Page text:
Tobacco-free state initiative prompts smoker to quit
Rebecca Mapes, shown here on a recent vacation to Hawaii, plans to quit smoking by Jan. 1.
Rebecca Mapes started smoking at 15. In the 35 years since, she has quit several times, but this time, she said, she is done for good. Mapes credits her new resolve in part to an Executive Order from Governor John Kitzhaber that will make most state properties tobacco free next year.
"Smokers know the habit is bad – there's nothing good about it. The Governor's ban just helps push that desire to quit a little further. My plan is to stop by January 1," said Mapes, a Community-Based Care Policy Analyst for the Department of Human Services.
"Smokers know that the habit is bad - there is nothing good about it. The Governor's ban just helps push that desire to quit a little further." – Rebecca Mapes, state employee
Governor Kitzhaber's Executive Order will ban all tobacco use on most state properties on Jan. 1, and will create a single statewide policy to transition the state to tobacco-free status by the end of 2013. Creating tobacco-free environments is a key strategy to improve the health of employees, clients and visitors to state properties.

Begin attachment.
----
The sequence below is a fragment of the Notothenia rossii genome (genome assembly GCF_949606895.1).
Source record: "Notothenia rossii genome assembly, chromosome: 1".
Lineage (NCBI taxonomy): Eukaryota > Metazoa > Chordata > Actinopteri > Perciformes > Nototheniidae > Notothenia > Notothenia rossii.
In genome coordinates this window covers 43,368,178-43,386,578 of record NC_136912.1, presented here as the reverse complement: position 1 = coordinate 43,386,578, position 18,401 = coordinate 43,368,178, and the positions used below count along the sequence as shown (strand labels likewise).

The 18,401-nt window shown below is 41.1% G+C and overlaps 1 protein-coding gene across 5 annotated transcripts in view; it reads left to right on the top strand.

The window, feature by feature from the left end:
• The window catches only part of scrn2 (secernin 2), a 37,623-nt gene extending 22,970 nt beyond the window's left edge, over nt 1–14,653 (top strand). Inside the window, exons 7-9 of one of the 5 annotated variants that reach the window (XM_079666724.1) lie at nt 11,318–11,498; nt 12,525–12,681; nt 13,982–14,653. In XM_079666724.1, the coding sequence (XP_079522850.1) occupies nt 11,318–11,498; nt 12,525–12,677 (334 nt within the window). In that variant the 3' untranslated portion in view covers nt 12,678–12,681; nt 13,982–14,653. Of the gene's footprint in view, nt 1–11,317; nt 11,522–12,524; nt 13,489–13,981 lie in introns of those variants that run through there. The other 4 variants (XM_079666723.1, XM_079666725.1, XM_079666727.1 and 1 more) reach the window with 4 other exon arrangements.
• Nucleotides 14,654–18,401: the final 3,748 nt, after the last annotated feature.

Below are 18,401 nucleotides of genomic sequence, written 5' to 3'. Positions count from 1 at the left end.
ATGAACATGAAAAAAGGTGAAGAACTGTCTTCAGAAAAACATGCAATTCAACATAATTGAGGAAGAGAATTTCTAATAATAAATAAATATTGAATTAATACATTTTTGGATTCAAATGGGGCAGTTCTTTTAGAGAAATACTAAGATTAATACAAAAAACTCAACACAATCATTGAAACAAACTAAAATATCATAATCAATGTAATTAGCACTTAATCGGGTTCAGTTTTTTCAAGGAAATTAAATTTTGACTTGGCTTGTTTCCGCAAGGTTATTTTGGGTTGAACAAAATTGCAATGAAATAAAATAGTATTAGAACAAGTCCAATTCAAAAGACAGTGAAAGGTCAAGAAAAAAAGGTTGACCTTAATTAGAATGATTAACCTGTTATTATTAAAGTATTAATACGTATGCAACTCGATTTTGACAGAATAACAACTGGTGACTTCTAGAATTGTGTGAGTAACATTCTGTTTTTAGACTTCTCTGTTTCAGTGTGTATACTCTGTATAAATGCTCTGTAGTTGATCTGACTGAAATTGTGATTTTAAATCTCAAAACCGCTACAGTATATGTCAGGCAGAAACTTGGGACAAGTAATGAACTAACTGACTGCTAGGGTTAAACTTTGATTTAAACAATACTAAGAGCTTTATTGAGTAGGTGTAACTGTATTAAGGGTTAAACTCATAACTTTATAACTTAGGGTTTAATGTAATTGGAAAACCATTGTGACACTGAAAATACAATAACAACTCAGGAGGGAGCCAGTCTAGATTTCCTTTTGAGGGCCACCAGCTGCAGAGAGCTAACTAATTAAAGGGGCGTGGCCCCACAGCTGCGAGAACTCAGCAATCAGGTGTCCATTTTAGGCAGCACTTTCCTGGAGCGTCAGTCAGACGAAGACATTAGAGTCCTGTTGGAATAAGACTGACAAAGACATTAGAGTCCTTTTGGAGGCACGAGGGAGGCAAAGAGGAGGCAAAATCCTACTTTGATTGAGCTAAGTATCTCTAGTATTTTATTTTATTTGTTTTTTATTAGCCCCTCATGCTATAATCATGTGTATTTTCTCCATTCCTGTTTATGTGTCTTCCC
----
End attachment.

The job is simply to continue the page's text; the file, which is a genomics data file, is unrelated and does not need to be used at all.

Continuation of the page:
Besides the smoking initiative, Mapes says cost is another motivator for her to quit. She has been spending about $150 a month on cigarettes. And, her boyfriend, who has never smoked, wants her to quit.
"There has also been the socialization aspect of smoking with others in the building," she said. "The ban will disband that and that's another reason for me to quit."
Tobacco Cessation Resources
The Oregon Tobacco Quit Line is a free, telephone and web-based program that helps callers quit tobacco. It offers free confidential, evidence-based counseling and materials. Callers may be eligible for nicotine patches or gum.
The Quit Line is open seven days a week, 4:00 a.m. to 12:00 a.m. (Pacific time)
- 1-800-QUIT-NOW (1-800-784-8669)
- Spanish Quit Line: 1-877-2NO-FUME (1-877-266-3863)
- TTY: 1-877-777-6534